• One integrator for the same commerce density. If the store is alone, it will pick up only the value that is produced by its own modifier. If there are nearby competing stores, however, the value picked up  will be much higher. The ratio between the value the store sets on its commerce modifier and what it sees from its commerce integrator is a very good indication on what share of the local market the store should get. Stores with a strong presence will have bigger modifiers. The magnitude of the modifier depends on intrinsic factors like the quality of the service, the amount of advertisement done for the store, etc.
  • One integrator for "beauty". Beauty is a loose indicator of how appealing the area is to humans. Parks and nice buildings increase beauty. Factories and dilapidated buildings hurt it.
  • One integrator for crime. Crime will have an adverse effect in the store.
  • One integrator for pollution. Same as crime, pollution will hurt the store.

As it was shown, the simulation uses two main principles to model the virtual world: a circuit of connected blocks, and a series of environmental planes where each block may contribute and read. Very often the two are combined to achieve a single effect. 

In the example of the store, not all customers will come from the nearby areas. Some stores will offer a bargain that is good enough for customers to ignore locality and travel large distances just to access the store. This particular case is modeled using circuits. So a single magnitude for the store, how much is sells, is computed by using the two main abstractions together.

Anatomy of a Simulation Beat

The Model Server uses several threads to carry out the simulation. One evaluates the circuits. Another one deals with environmental modifiers and integrators. A third thread computes the connectivity of the road system, which is needed to make sure facilities are actually connected so they can exchange goods. And then there are other threads which deal with backups of the model or queries made from the Interface Server. All these threads work a different frequencies, each one doing the best it can. Their interaction, if any, is coordinated by shared events and critical sections.

The circuit simulation thread is the one that dictates the simulation frequency that is perceived by players. At the end of each circuit simulation cycle, new values have been produced for all the parameters in all entities in the simulation. At this time, players see the amount of money on their bank accounts change, facilities being built show some progress, virtually everything in the world updates. To keep the game-play interesting, it was necessary to have simulation ticks in no more than three seconds.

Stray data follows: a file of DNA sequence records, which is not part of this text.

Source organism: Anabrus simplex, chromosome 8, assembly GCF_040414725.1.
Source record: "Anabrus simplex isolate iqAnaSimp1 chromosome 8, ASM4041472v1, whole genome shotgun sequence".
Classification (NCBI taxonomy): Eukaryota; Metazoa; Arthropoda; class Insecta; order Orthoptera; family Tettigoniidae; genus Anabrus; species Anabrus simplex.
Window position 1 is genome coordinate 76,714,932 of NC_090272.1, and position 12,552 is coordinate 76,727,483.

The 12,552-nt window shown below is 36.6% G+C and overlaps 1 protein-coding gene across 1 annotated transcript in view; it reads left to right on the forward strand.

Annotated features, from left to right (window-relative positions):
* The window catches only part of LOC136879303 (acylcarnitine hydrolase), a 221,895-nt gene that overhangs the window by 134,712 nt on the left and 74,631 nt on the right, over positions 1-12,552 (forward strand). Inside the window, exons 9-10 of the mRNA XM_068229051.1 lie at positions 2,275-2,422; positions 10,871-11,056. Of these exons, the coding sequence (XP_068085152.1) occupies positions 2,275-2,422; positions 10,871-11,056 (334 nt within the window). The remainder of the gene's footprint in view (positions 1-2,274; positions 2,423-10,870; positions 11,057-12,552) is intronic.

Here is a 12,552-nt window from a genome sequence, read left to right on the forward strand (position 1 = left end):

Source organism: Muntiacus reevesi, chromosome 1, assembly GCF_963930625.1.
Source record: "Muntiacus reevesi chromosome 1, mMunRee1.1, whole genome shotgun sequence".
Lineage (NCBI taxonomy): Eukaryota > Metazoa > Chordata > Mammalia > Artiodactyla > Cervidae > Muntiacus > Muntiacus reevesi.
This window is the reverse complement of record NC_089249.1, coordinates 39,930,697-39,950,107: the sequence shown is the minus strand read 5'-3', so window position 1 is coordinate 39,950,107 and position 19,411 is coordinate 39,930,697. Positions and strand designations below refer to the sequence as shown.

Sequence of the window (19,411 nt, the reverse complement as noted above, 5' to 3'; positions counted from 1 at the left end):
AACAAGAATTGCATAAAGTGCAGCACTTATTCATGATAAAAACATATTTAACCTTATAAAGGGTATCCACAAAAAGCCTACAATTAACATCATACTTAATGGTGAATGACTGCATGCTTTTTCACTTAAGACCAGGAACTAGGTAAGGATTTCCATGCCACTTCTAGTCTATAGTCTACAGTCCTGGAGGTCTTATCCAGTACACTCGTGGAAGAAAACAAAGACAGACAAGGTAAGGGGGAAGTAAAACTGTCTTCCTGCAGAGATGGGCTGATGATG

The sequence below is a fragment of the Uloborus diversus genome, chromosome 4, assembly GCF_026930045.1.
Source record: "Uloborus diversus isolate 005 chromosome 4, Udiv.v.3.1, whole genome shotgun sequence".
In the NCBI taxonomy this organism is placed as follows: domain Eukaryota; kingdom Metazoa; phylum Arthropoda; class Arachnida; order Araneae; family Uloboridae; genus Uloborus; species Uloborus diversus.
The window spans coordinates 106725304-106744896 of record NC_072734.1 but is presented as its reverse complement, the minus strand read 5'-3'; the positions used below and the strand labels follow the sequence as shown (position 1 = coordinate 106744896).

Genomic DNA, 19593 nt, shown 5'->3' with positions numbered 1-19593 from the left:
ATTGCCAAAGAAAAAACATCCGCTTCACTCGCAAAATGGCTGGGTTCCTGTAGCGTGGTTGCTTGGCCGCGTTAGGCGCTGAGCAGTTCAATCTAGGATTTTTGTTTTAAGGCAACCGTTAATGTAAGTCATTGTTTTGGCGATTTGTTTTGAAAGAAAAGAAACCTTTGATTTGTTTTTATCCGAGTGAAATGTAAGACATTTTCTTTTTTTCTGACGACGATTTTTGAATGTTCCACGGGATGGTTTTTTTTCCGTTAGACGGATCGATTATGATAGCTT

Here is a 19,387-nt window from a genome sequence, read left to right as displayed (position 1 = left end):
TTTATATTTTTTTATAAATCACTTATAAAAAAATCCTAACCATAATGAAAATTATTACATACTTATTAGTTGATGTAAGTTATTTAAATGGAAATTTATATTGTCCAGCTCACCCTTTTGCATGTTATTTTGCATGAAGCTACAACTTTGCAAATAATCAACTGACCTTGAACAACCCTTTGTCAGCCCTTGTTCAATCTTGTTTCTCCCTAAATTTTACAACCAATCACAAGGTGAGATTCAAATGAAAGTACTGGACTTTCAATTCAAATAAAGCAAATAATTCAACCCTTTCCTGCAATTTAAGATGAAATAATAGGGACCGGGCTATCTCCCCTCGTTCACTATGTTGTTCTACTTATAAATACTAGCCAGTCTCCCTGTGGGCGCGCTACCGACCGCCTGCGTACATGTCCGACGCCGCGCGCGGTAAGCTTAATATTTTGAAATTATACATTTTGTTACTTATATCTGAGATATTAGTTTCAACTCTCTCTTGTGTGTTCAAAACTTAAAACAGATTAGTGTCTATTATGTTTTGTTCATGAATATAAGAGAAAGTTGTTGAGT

To speed things up, the circuit simulation takes advantage of inter-tick consistency. This means the values produced by the current tick are used as the input for the next tick.

The circuit simulation is carried out in three phases:

  1. Iterate through all the blocks in the model. For each block, the pull inputs are evaluated. A pull input will "suck" fluid from all connected outputs. It will try to get as much as possible from the first output, then if there is capacity left, it will pull fluid from the next output in line.
  2. Iterate through all blocks again, this time evaluating the intrinsic block function. This is a function that is hidden in the block and it is able to transform the values in the inputs into new values for the outputs. Pull inputs got their values already updated in the current turn, push inputs got their value from the previous simulation turn.
  3. Iterate through all blocks one last time, this time evaluating the push outputs and inputs. The values produced in this iteration will be used in the next simulation beat.

While this is going on, the thread simulating the environmental layers is iterating through all the integrators it has registered. The information for each layer is kept in a geometrical format the whole time, the modifiers are never rasterized into 2D maps. The reason for that is that there were too many different layers for each layer to have its own 2D map. This would blow out the memory requirements for the server (remember this system was designed around 1998).

For each integrator, the environmental thread would see which modifiers it would intersect. This was sped up using a Quad tree, and then it would use the geometrical description of the modifier to compute the contributing volume.

Last, the road system thread needed to make sure facilities were actually able to trade goods. This needed to be done with great accuracy. Very often two remote cities would be connected by a single large road. If this road would break at any point, all the facilities in one city would loose connection to the facilities in the other city.

This was achieved by discovering circuits of roads. The roads were represented in a vectorial format in the server. The connectivity of these vectors was recomputed frequently by the road simulation thread. All the segments that were connected together were place in the same circuit. Then each block would know which circuits were nearby. Two blocks sharing at least one circuit should be able to trade with each other, so testing for connectivity between two blocks was reduced to intersecting two very small sets.

In conclusion